THE BLOG

Why the Smartest Children in the World Don't Belong to the Smartest Countries

27/11/2014 14:57 GMT | Updated 26/01/2015 10:59 GMT

The latest OECD PISA results tell us that the smartest children in the world belong to Shanghai, Singapore and Hong Kong. All three cities ranked in the top 3 globally for math, science and reading in what is touted as a test of critical thinking. All three are Confucian heritage societies with a long history (since the 10th century) of being grade-orientated. But do these consistently admirable test scores result in superb critical, creative and agile thinkers able to solve humanities most pressing problems or at least drive innovation forward or are we working with outdated ideas of success?

Comparing apples and apple seeds

To help answer this let's compare apples to apple seeds as we look at the current scientific contributions of a nation's adults based on their H-Index (a ranking of the quality of scientific output) with the OECD (PISA) academic ranking for science from that country's teenagers in brackets next to it.

H-Ranking (PISA ranking)

1. USA (28th)

2. UK (20th)

3. Germany (12th)

4. France (26th)

5. Canada (10th)

6. Japan (4th)

7. Italy (32nd)

8. Netherlands (14th)

9. Switzerland (19th)

10. Sweden (38th)

As you can see high scores in math and science aren't necessarily correlated with an increase in scientific contributions from a nation's adults. Math and science are exceptionally important as building blocks of knowledge. But only building blocks. What a student creates with those building blocks is more important than what he or she knows about them. As a lecturer in critical thinking in Asia, I've learnt that a school system that teaches children what to think to get good grades in a bi-annual exam at the expense of how to think is missing a golden opportunity to create a nation of ground breakers, scientists and entrepreneurs.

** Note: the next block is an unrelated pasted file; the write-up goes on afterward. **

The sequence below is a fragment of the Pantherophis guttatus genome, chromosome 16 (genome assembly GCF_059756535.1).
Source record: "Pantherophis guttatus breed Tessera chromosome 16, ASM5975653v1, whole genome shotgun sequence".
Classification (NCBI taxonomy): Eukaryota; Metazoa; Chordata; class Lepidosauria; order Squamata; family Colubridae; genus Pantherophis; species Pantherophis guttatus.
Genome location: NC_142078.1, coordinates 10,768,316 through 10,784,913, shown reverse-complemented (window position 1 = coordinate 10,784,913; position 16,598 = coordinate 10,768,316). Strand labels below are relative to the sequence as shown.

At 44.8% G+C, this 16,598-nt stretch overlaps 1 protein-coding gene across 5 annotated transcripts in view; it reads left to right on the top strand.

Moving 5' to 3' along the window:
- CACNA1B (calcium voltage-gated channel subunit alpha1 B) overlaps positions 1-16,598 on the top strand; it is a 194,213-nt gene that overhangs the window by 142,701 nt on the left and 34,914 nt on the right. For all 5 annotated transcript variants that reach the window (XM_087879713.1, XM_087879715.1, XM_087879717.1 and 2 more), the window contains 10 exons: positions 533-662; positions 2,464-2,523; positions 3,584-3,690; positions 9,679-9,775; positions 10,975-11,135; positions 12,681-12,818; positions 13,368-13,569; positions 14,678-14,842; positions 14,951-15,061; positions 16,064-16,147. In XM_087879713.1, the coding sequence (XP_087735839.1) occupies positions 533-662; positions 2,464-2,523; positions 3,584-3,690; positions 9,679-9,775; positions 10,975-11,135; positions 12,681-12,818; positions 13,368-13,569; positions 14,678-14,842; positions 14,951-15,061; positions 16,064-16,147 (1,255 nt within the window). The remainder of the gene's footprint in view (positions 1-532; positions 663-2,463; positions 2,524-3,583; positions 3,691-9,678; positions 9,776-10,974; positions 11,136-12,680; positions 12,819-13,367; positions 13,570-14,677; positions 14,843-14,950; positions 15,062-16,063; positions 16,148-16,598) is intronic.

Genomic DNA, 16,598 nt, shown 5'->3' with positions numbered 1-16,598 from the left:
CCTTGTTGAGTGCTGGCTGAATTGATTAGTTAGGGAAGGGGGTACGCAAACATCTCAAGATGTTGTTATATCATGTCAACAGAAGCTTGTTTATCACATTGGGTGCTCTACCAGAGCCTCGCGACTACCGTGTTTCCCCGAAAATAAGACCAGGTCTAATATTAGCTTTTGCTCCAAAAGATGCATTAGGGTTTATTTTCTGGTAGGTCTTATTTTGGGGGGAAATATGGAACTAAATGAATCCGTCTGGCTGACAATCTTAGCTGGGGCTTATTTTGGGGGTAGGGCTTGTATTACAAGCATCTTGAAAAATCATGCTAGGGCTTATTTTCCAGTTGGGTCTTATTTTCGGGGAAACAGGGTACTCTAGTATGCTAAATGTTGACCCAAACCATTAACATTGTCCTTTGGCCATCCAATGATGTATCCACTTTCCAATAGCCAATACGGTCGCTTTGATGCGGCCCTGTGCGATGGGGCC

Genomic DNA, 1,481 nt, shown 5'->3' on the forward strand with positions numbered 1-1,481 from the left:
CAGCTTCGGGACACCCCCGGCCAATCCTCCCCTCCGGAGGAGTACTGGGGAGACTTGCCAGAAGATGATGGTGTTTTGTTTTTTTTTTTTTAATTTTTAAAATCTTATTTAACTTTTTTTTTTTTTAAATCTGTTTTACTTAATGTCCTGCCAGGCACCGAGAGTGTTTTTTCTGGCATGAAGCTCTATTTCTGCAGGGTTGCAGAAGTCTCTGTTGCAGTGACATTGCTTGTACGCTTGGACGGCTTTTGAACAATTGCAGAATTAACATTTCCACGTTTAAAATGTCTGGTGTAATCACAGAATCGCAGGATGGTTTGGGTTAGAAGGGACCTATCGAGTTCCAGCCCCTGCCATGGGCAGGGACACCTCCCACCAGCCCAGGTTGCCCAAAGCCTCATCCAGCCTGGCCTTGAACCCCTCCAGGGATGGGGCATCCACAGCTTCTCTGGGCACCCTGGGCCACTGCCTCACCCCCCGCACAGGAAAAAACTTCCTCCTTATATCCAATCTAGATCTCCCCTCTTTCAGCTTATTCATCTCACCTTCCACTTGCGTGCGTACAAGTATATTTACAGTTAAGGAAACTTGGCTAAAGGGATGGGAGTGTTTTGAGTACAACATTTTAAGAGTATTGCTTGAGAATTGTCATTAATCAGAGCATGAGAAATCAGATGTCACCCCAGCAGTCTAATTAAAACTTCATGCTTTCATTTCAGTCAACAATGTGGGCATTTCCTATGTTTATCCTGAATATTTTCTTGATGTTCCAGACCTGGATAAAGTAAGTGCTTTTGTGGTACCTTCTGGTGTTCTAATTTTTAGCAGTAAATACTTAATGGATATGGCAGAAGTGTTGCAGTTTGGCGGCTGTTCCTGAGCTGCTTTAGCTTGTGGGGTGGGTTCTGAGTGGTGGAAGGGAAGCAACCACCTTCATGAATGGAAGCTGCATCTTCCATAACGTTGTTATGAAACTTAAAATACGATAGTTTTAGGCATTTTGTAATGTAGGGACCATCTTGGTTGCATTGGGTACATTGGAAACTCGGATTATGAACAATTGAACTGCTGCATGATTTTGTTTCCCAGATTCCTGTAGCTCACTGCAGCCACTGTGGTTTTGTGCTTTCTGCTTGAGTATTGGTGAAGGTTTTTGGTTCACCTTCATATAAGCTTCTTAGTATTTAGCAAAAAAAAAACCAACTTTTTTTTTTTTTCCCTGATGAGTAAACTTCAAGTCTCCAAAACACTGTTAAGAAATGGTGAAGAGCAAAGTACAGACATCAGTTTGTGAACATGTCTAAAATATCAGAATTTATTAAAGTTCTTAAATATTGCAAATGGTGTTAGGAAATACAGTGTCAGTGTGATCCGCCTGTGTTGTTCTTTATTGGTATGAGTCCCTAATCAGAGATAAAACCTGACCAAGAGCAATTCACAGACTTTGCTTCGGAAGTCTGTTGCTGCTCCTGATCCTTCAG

Surely good grades lead to corporate success?

US school rankings in math, science and reading haven't changed significantly since 2006, despite reforms. Yet America's ability to drive innovation remains robust. The US contributes 6 of the top 10 and 23 of the top 50 on the Forbes list of Most Innovative Companies. The search engine giant Baidu is China's sole representative in the top 10 and part of only 5 Chinese companies in the top 50.

Schools get ranked on results that can be measured in any academic year for a specific cohort. So students and teachers work to maximise these results. Mental dexterity, abstract thinking, emotional intelligence and the ability to deal with failure are very difficult to measure and don't reflect in a school's rankings - hence they don't have a formal place in your child's syllabus, despite their importance to a nation and the companies that drive economic success.

Yes these are the very skills that some of the best employers to work for are hiring for today. In a company that produces some of the purest most valuable data available, it's no surprise that Google's recruitment process has benefitted from their analytics stockpile. Lazlo Block, their SVP of people ops and principal architect of their interview process made headlines when he revealed that academic success at college or one's GPA (grade point average) is the least important metric in their interview process. Their 16 years worth of data on recruitment have revealed that there is no link between formal academic success or technical ability and potential to add real value to a company that transacts in new technology. What their recruiters are looking for is the ability to learn, mental agility and someone who is not held hostage by years of deep specialisation in a particular area.

I don't know about you but my son's school report is still all about maths and science measured on traditional metrics. This is still how schools rank and grade pupils because its easier to do than set up a system to say, measure mental agility. Unless we as parents change the definition of success at school, academic children may not have the opportunity to develop these essential intangible talents that employers are after and children that aren't considered academic will continue to be labelled underachievers despite their valuable contribution, simply because these skills aren't defined and measured.

Tremaine du Preez is the author of Think Smart, Work Smarter and a lecturer in critical thinking based in Singapore. This blog series is based on her upcoming book, Raising Thinkers - Preparing Your Child For The Journey Of A Lifetime. She blogs at http://www.tremainedupreez.com/thoughts-on-thinking where this post first appeared.

Source: Lazlo Block in an interview on March 28, 2013 at The Economist's Ideas Economy: Innovation Forum in Berkeley, California. Available on YouTube.